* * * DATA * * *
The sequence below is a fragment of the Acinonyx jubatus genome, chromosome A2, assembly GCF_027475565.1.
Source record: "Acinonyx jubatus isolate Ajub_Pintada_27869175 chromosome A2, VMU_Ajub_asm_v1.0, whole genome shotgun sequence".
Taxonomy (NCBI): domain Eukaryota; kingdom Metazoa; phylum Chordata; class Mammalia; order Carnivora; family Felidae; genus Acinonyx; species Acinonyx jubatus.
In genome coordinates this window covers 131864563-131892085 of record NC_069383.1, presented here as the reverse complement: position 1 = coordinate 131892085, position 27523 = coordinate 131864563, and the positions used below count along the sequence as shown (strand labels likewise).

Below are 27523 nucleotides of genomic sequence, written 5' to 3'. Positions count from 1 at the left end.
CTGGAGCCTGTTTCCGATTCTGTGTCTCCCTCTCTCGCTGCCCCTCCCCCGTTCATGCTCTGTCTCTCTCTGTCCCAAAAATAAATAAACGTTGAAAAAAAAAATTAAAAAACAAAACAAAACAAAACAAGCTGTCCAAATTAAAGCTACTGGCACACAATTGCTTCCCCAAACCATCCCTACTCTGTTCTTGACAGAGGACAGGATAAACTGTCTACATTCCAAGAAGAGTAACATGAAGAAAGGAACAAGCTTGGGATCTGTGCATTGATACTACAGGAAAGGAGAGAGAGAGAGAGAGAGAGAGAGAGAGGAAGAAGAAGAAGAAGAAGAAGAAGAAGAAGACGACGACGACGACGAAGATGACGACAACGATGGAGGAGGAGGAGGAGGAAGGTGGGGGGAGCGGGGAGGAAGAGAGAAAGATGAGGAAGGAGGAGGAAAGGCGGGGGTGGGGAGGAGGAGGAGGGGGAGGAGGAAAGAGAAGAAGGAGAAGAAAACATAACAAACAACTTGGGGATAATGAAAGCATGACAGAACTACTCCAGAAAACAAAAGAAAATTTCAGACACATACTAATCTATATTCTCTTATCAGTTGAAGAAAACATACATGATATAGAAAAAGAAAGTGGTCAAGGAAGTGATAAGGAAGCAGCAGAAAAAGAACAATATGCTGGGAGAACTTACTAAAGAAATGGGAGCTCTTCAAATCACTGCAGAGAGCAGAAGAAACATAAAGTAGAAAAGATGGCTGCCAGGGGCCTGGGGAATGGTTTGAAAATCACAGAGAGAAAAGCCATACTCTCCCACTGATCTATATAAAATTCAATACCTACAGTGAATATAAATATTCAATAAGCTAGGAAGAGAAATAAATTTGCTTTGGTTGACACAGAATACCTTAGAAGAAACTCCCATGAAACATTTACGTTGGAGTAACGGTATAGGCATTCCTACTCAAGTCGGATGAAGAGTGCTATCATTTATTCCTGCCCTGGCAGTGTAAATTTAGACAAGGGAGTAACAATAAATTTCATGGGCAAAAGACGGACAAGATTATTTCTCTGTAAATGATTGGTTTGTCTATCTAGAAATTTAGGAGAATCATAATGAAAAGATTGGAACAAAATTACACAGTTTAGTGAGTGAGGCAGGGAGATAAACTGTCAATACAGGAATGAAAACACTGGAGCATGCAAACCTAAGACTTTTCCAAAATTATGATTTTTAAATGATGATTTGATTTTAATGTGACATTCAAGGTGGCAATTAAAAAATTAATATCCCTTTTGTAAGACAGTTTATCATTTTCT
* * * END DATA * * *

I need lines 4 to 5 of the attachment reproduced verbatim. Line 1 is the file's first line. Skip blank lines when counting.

In genome coordinates this window covers 131864563-131892085 of record NC_069383.1, presented here as the reverse complement: position 1 = coordinate 131892085, position 27523 = coordinate 131864563, and the positions used below count along the sequence as shown (strand labels likewise).

Below are 27523 nucleotides of genomic sequence, written 5' to 3'. Positions count from 1 at the left end.